It is expected that the work you do on this exam represents your abilities in using computation to solve engineering problems. As such, you should not be getting code from an external source as part of this exam. You should not submit code written by another person or directly copied from another resource (e.g. online solutions). Note these sources include solutions generated by other students taking the exam, solutions generated by people outside the exam, solutions generated automatically (e.g. by AI or other systems), or solutions generated and posted by the instructor (e.g. example or previous solutions).
When submitting your exam solutions, you’ll be required to complete an Academic Honesty/Statement of Individuality. It will read: For this exam, I make the following statement: I affirm that I have not given nor received any unauthorized help on this exam, and that all work is my own.
Exemption Exam No Longer Available Online
ON EXAM DAY, AT THE START OF THE EXAM, RIGHT HERE IS WHERE
THE OFFICIAL EXAM LINK WILL BE POSTED
Coding IDE (Integrated Development Environment): you are welcome to use whatever coding environment with which you are familiar (software on your computer, online system, etc).
– If you are using C, C++, Java, or Python (e.g. not Matlab) and need an IDE, you can use an online browser-based environment like CodingRooms Classroom or Replit. If you haven’t used these previously, make sure you create an account, log in, and are familiar with the interface before the exam.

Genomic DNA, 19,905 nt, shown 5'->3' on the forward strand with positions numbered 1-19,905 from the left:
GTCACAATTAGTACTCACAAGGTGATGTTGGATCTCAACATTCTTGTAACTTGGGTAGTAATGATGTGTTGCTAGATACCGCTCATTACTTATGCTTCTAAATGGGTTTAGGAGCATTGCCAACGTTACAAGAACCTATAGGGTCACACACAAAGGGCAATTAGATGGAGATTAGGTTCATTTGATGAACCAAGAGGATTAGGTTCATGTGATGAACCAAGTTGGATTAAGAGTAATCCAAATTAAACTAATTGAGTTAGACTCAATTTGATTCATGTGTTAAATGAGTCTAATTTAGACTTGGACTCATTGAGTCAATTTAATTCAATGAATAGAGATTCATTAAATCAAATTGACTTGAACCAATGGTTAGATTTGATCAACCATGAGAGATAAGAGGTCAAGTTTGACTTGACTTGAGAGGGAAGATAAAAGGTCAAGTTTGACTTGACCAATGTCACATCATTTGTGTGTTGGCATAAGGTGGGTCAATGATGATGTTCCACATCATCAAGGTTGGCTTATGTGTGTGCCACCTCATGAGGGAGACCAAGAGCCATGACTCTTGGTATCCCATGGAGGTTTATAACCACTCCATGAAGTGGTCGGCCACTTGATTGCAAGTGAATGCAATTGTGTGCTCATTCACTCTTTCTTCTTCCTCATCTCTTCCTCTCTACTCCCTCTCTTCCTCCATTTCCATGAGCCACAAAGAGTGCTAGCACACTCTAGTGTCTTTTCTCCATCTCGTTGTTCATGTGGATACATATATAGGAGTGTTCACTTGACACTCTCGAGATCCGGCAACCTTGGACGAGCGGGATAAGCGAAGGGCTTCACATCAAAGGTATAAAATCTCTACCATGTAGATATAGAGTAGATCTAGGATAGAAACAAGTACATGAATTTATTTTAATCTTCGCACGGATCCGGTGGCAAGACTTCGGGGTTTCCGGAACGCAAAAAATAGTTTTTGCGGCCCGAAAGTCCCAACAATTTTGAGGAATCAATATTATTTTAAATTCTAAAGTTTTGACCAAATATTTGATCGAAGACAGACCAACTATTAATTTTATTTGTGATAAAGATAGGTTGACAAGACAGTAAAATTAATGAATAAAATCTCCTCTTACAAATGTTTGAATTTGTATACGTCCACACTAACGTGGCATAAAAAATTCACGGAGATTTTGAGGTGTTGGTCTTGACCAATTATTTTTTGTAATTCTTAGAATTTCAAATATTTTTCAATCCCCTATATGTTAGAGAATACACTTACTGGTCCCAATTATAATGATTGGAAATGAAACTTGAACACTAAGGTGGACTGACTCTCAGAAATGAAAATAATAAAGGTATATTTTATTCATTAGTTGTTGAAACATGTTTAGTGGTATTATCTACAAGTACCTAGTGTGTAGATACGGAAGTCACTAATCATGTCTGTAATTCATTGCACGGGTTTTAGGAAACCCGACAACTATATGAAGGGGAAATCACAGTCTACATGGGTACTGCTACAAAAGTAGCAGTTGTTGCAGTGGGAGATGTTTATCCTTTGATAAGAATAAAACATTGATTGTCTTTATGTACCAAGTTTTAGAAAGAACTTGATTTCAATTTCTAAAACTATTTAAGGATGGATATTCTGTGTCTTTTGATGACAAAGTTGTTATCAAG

– If you are coding in Matlab and are a student within School of Engineering, you have access to either the web-based online version of Matlab or the Engineering Virtual Lab that has the desktop version of Matlab installed.
Submitting the Exemption Exam for ES2
When you are finished with the exam (e.g. you have created code for solving each presented problem), you will submit your code (either as a single ZIP file or as separate files for each question) via the following Google Form.
Note that you *must* log in with your email@example.com email and verify your identity using Tufts password/Tufts two-factor authentication. (Do NOT “request access” via your personal Google account. Access to this form is open for all Tufts users, so please use your firstname.lastname@example.org account to access it.)
SUBMIT SOLUTIONS HERE:
GOOGLE FORM FOR SUBMISSIONS
Use your email@example.com Google Account to access
Once you submit, you are done. You do NOT need to check in with anyone unless you have issues or concerns.
Real-Time Help During the Exam: During the exam itself, if you have questions or need assistance, you should join the following Zoom session where Prof. Ethan Danahy will be available to answer questions about the content of the exam or solve real-time technical issues you might have. YOU DO NOT need to join this Zoom Room; this is only if you have issues or concerns.